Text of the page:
GenSpotters Book Review: Coquins et débauchés. Les Fils de famille déportés en Nouvelle-France au XVIIIe siècle by Josée Tétreault and Martin Tétreault.

, ,
Page couverture de Coquins et débauchés - les Fils de famille

This book—only available in French—is about naughty single young men born to well-to-do families and who led a debauched life in France during the 18th century. Every time a book title piques my curiosity, I take a look at its back cover. In this case, I was hooked from the very first sentence which turned out to be a simple question: Who were these naughty young men who led a debauched life and who were deported to New France on the King's orders and at the request of their families? Next thing I knew, I was engrossed in the reading of this essay.

This book is made up of two parts. The first one aims at defining briefly this immigrant group with such a unique profile. The authors initially looked at how same were represented in the historiography. After having utterly outlined the subject of their study, the authors depict the social and geographic origins of these individuals. Then, they consider the numerous and various motives behind their deportation while stressing its main objective—to restore the family reputation. Next, they briefly bring out how the families used their connections to execute this "punishment". The authors also relate the travel conditions while crossing the Atlantic en route to Canada through some personal journal extracts of some of the deported. Finally, they summarize how they settled in Canada and demonstrate the correlation prevailing between the profession or occupation they held or had and their social backgrounds.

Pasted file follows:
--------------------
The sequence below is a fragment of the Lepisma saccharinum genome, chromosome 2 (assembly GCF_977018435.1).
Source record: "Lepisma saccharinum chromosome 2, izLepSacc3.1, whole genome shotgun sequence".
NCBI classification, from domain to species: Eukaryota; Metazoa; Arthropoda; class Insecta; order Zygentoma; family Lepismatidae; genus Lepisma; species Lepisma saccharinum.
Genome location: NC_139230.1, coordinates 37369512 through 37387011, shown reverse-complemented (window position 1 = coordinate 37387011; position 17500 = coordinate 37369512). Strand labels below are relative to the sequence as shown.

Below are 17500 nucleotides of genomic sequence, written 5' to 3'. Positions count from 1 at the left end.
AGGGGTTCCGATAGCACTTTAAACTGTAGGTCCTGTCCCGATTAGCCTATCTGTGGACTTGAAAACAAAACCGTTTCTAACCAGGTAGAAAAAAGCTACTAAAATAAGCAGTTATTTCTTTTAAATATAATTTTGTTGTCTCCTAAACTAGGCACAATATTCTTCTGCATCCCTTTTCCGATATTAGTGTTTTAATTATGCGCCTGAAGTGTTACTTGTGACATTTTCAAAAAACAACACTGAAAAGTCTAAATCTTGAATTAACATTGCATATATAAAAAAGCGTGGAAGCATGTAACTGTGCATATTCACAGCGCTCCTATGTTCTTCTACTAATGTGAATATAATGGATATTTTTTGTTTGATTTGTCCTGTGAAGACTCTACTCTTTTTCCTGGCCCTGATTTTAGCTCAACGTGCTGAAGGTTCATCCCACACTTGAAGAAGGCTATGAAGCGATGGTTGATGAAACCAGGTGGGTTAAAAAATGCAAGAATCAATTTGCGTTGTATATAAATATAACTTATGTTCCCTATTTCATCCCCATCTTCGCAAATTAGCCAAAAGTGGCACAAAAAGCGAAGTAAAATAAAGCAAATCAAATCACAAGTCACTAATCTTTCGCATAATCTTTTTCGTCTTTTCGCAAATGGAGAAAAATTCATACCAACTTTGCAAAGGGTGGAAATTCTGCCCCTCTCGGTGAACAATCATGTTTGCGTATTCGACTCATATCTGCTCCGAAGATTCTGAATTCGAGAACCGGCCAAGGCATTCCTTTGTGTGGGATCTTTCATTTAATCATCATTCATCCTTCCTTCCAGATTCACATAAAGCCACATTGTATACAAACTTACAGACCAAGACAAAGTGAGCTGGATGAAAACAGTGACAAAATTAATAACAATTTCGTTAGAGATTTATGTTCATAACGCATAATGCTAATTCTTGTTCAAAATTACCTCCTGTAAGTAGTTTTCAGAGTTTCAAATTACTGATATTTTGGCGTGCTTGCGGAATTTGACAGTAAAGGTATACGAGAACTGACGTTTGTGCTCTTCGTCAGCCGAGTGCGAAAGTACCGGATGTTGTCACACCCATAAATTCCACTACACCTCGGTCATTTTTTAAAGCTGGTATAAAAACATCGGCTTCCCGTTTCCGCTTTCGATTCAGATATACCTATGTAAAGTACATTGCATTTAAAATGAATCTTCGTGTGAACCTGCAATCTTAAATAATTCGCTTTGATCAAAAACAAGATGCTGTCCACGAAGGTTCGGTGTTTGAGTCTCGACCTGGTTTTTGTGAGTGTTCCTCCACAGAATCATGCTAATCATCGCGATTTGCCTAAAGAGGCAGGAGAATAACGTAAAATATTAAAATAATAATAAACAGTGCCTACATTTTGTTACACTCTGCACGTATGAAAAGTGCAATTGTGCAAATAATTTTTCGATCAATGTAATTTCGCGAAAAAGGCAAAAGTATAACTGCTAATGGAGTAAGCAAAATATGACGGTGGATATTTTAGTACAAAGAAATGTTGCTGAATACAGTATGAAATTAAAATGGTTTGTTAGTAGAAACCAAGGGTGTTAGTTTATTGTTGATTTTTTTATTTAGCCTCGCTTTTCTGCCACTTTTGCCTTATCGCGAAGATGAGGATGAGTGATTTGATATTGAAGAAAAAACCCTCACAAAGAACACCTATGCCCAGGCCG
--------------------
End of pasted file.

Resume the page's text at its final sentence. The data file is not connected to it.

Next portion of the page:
The second part consists of more than a hundred biographical notes thoroughly documented that tracks their history. Anyone who has done some genealogical research for that period will recognize the names of a few notaries from New France among the list of the naughty young men. Each biographical note is followed by the sources used by the authors.

This work is the first to address this topic in such detail, explaining the idea behind their deportation. It also sets the record straight about certain prejudices conveyed in historical essays about wealthy young men. Moreover, the precise number of these deported individuals given by the authors is a first. The biographical notes based on documented evidence and reliable sources will undoubtedly be of help to both historians and genealogists who wish to further research one of these individuals or their family.